Burkini ban ruled illegal in France - prompting right-wing backlash and vow from towns to ignore it

By Rory Mulholland, David Chazan

A woman wears a burkini-style swimsuit on a beach in Marseille, southern France. Photo / AP
A woman wears a burkini-style swimsuit on a beach in Marseille, southern France. Photo / AP

A controversial ban on the burkini was overturned by France's highest administrative court on Friday (Saturday NZ time), prompting a Right-wing backlash as mayors vowed to defy the ruling.

The State Council's judgment suspended a ban in the Riviera resort of Villeneuve-Loubet and set a legal precedent for about 30 other towns that have also prohibited the full-body swimsuit worn by a minority of Muslim women.

The council ruled that mayors overstepped their powers by introducing the bans this month amid growing anxiety over security after a series of terrorist attacks including the Bastille Day massacre of 86 people in Nice.

"The emotion and the anxieties resulting from the terrorist attacks and especially the one committed in Nice on July 14, are not sufficient to justify legally the prohibition," the judgement said.

The ban "constituted a serious and manifestly illegal infringement of fundamental liberties", it said, ruling that mayors "may only restrict freedoms if there are confirmed risks" to public safety, which it said was not the case with the burkini.

Lionnel Luca, the mayor of Villeneuve-Loubet, said: "This decision, far from pacifying, will serve only to heighten tensions which will carry risks of trouble which we wanted to avoid."

He argued that the judgment was inconsistent as another Riviera town, Mandelieu-la-Napoule, introduced an identical ban in 2013 that was never contested.

"Rampant Islamism has been gaining ground. With this ruling it has gained some more," Mr Luca added.

He said he would comply with the ruling, but other local authorities, including the mayor of Sisco, in Corsica, vowed to maintain their bans.

"This judgment does not affect us here because we had a fight over it [the burkini]," said Ange-Pierre Vivoni, referring to a brawl on a beach in Sisco on August 13 which preceded the ban.

Mayors who contest the ban will be backed by Nicolas Sarkozy, the former conservative president who introduced France's ban on the Islamic full-face veil five years ago.

He demanded a nationwide burkini ban this week, placing Islam, immigration and security at the heart of his campaign to win back power from the Socialists in elections next year.

An ally of Mr Sarkozy, Guillaume Larrivé, said: "We support 100 per cent the mayors who introduced bans."

He said parliament could still pass a law banning the burkini, which a poll suggested would be backed by two-thirds of French people.

Florian Philippot, deputy leader of the far-Right Front National, accused Mr Sarkozy of "poaching ideas from the FN to dupe our voters into backing him".

Support for the bans is not confined to the Right.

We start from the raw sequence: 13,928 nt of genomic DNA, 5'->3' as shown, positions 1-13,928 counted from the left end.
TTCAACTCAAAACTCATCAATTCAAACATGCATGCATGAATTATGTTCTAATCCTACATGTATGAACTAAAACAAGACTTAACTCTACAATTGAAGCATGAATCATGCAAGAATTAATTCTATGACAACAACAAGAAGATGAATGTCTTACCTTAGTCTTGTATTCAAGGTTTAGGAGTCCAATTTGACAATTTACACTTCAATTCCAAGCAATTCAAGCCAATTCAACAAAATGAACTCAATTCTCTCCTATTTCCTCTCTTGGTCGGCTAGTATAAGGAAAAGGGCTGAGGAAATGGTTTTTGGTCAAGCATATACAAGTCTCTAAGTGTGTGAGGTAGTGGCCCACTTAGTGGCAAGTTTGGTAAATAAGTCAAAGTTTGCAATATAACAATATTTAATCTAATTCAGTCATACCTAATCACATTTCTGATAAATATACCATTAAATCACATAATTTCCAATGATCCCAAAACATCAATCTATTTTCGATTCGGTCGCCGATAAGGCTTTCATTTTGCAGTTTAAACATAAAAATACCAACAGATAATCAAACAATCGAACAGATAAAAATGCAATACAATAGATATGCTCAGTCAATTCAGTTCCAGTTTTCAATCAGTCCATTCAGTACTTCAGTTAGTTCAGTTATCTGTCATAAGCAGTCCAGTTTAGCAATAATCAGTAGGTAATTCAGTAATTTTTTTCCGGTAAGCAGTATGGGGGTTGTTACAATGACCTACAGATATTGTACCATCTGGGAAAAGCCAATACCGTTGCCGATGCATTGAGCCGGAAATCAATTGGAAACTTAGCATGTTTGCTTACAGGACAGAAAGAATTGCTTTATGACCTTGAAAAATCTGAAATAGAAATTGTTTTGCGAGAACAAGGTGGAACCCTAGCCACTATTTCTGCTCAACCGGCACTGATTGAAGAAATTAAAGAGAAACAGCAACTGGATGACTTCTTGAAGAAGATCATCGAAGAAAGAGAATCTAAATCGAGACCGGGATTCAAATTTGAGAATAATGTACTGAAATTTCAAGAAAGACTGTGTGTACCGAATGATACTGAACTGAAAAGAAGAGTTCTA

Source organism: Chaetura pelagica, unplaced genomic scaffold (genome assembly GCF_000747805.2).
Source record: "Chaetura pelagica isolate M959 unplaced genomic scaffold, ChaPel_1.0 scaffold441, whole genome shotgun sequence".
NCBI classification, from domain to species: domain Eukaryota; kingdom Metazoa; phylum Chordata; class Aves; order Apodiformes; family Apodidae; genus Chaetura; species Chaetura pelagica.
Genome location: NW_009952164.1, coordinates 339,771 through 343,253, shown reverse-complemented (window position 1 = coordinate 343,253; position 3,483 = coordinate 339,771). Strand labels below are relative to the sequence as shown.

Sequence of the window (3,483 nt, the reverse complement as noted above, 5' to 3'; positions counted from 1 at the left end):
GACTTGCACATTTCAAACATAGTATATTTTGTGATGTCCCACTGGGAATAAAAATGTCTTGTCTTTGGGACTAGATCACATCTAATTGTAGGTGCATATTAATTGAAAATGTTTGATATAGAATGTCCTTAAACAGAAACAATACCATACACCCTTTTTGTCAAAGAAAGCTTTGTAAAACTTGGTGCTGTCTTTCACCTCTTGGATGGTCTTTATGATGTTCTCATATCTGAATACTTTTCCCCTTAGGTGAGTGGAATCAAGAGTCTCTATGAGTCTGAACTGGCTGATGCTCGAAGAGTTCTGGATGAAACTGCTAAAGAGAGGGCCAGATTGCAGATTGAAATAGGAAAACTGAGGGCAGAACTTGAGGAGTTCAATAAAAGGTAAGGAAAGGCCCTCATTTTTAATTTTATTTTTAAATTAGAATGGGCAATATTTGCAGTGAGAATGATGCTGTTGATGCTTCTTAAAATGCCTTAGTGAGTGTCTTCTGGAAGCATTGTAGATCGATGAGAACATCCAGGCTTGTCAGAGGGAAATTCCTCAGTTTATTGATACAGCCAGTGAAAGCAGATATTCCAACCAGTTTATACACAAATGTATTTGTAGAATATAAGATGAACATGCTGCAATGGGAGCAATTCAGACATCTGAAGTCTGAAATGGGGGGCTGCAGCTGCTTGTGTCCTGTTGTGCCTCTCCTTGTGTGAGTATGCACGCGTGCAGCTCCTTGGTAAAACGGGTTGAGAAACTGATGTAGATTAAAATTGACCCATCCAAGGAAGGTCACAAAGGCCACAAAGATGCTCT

The Socialist prime minister, Manuel Valls, has described the burkini as a "symbol of the enslavement of women" unacceptable under France's secular constitution.

"Denouncing the burkini is not jeopardising an individual freedom. There is no freedom that locks up women! It's denouncing a deadly, backward Islam," he wrote on his Facebook page on Friday.

However, opponents of the bans, who include the Moroccan-born education minister, Najat Vallaud-Belkacem, have argued that they only served to fuel a racist political agenda as the election campaign kicks off.

The court's decision was welcomed by the French Muslim Council, which described it as a "victory for the law and wisdom ... that should make it possible to reduce tension".

Feiza Ben Mohamed of a Muslim group based in Nice said it "gives Muslim women back their dignity".

Asked if it meant burkini-clad women would throng the town's beach, she laughed and said: "There were hardly any there before the ban so I don't see why they should turn up there now."

There was outrage in Britain and around the world after photographs emerged showing armed police apparently compelling a woman on a beach in Nice to remove a long-sleeved top - although she was not in a burkini.

Mayors of the towns that prohibited the Islamic swimsuit justified the bans on the grounds of public order and safety, hygiene or secularism.

Religion and public life are strictly separated in France, which was the first European country to ban the Islamic full-face veil in 2011.

However, few women in France wear the veil or the burkini, and only two towns, Nice and Cannes, have fined women for wearing it.

Amnesty International praised the court's ruling. "By overturning a discriminatory ban that is fuelled by and is fuelling prejudice and intolerance, today's decision has drawn an important line in the sand," said John Dalhuisen, its Europe director.

Critics compared the enforcement of the ban to repression in Saudi Arabia and Iran, where religious police enforce strict dress codes on women.

Some rights groups have said the new bans amounted to "collective punishment" of Muslims after the terror attacks amid growing friction over immigration.

Terrorism analysts warned that the bans were feeding jihadist propaganda and could help Isil recruit new members.

Marine Le Pen, leader of the FN, described the court's ruling as "obviously regrettable but not surprising."

She urged parliament to vote to ban the burkini "in order to protect women, secularism and our way of life."

With the exception of the prime minister, the ruling was welcomed by the Socialists.

Razzy Hammadi, the party spokesman, said he hoped it would "put an end to this nasty controversy".

- Daily Telegraph UK

Get the news delivered straight to your inbox

Receive the day’s news, sport and entertainment in our daily email newsletter

SIGN UP NOW

© Copyright 2016, NZME. Publishing Limited

Assembled by: (static) on production bpcf02 at 29 Sep 2016 21:04:06 Processing Time: 552ms